North Korea will have no choice but to ultimately return to six-nation nuclear disarmament talks, the U.S. said Sunday, buoyed by a U.N. Security Council resolution sanctioning Pyongyang for launching missile tests.
The talks — involving China, North and South Korea, Japan, Russia and the United States — have been stalled since September, and North Korea has not agreed to return.
"I think ultimately North Korea will have no choice but to return to the talks and pursue denuclearization of the Korean peninsula," U.S. Secretary of State Condoleezza Rice told reporters at the Group of Eight summit in St. Petersburg.
The Security Council demanded Saturday that North Korea, which recently test-fired missiles, suspend its ballistic missile program. The resolution bans all U.N. member states from selling material or technology for missiles or weapons of mass destruction to North Korea, and from receiving missiles, banned weapons or technology from Pyongyang.
North Korea swiftly rejected the sanction and warned that the resolution was a prelude to a renewed Korean war.
But the White House shrugged off North Korea's rejection of the Security Council's decision Sunday, and Rice warned that world powers could bring additional pressure against North Korea.
"It's probably not surprising that they have immediately rejected it," said Dan Bartlett, U.S. President George W. Bush's senior counselor. "But sometimes the first response is not the only response or the final response. But what it says is that the world is speaking with one voice."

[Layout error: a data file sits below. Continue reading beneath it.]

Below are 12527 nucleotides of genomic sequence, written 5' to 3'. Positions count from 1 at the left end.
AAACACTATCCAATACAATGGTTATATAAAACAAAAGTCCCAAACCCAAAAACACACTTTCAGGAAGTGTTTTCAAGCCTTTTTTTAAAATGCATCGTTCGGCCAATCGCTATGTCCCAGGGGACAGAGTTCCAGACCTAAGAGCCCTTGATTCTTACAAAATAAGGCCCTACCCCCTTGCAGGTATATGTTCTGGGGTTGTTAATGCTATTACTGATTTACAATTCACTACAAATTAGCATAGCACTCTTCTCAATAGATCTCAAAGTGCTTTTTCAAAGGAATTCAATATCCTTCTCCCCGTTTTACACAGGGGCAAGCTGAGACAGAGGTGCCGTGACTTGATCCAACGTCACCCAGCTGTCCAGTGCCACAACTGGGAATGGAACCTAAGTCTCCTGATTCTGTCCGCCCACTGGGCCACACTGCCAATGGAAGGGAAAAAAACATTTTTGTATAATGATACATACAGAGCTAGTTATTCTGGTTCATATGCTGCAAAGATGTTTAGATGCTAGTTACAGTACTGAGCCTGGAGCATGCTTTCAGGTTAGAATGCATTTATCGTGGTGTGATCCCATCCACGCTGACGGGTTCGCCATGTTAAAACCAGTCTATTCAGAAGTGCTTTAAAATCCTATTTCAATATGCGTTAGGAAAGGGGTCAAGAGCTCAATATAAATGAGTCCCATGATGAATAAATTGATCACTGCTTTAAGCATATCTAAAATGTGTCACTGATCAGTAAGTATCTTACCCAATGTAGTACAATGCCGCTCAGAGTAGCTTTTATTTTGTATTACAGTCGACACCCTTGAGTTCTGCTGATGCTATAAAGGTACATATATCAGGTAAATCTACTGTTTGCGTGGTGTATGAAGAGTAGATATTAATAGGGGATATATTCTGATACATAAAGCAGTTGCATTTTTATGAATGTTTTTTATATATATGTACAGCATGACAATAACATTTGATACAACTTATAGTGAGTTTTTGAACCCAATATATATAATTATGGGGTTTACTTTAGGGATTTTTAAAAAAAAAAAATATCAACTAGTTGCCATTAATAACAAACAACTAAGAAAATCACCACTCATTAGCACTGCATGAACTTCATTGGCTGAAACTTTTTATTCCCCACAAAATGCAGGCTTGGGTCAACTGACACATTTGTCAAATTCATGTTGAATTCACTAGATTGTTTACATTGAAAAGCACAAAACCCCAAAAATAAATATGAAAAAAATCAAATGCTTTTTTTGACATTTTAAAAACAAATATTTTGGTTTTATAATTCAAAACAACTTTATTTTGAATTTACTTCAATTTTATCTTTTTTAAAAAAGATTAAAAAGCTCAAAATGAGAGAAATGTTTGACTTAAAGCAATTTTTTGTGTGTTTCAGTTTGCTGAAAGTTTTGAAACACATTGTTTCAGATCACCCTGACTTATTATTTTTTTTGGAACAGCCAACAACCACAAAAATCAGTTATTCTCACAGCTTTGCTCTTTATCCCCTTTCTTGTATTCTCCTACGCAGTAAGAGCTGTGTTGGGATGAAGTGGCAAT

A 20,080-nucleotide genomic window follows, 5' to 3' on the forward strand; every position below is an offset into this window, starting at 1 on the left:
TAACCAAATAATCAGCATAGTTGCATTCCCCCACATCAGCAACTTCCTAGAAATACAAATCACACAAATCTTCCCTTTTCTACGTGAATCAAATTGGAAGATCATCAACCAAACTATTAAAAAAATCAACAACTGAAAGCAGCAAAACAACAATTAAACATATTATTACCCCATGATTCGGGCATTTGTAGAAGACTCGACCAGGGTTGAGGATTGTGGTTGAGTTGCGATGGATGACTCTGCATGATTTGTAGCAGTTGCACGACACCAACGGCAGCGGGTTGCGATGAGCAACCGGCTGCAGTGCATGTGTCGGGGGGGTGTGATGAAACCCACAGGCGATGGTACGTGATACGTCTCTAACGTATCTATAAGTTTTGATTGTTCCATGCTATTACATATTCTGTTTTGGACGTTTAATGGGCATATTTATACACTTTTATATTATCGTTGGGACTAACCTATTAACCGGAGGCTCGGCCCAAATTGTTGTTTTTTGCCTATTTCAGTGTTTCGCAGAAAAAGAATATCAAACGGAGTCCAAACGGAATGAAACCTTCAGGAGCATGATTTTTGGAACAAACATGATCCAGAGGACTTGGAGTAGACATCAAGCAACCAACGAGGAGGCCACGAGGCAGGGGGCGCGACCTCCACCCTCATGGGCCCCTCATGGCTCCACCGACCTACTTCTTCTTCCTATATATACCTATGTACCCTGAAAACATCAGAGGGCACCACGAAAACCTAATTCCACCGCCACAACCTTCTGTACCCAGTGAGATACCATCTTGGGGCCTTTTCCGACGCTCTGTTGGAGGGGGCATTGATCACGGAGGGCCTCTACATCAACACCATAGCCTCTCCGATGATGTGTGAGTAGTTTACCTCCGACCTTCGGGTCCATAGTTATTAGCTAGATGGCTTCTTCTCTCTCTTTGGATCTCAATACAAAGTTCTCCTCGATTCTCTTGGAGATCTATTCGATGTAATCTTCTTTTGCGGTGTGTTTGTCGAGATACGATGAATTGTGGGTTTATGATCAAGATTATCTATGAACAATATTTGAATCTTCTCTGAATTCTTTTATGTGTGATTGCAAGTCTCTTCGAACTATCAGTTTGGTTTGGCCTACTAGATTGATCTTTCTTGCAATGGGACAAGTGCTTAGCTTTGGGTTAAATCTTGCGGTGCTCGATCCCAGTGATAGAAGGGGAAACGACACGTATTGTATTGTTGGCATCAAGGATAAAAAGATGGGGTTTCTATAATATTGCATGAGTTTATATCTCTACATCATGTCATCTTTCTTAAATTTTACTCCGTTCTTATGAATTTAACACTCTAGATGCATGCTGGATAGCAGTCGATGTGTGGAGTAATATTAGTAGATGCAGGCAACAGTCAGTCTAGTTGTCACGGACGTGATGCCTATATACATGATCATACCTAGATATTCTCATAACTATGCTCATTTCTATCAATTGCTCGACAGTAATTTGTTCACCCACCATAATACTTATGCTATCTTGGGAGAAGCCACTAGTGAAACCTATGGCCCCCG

Pyongyang also said it would "bolster its war deterrent for self-defense," a typical phrase often used by the reclusive communist nation to refer to the country's nuclear weapons program.
"Our republic vehemently denounces and roundly refutes the 'resolution,' a product of the U.S. hostile policy towards the DPRK, and will not be bound to it in the least," the Foreign Ministry said in a statement carried by North Korea's official Korean Central News Agency. DPRK stands for the Democratic People's Republic of Korea.
Prominent Russian legislator Konstantin Kosachev said it was important to separate the issue of North Korea's nuclear program and its political regime.
"If we are able to convince North Korea that there won't be any forceful attempts of toppling the regime, I think we will be able to make major progress on the issue of its nuclear program," said Kosachev, who has close links to the Kremlin.
Rice warned that North Korea could face additional action.
"If they do not want to face some of the additional pressures that can be brought to bear on them," she said, "then I think that they will eventually realize that they've got to come back to the six-party talks. That's really the only game in town."
Rice praised the Security Council resolution and expressed particular pleasure that China had voted for it. China is believed to have more influence on North Korea than any other country and has been reluctant to impose sanctions on North Korea.
She said the multiparty talks are "really paying off. Because we really now have a coalition."
On Sunday, Bush and Chinese President Hu Jintao met in a villa on the grounds of the palace where summit talks are being held and pledged to work together to defuse the crises with North Korea and Iran.
"Both parties expressed their commitment to maintain peace and stability on the Korean peninsula," Hu said.
Hu said they also would work together on a peaceful solution to the nuclear showdown with Iran.
Bush thanked Hu for China's support of the U.N. Security Council resolution imposing sanctions on North Korea, and for working together on Iran.
Both men said they also discussed economic, trade and other issues.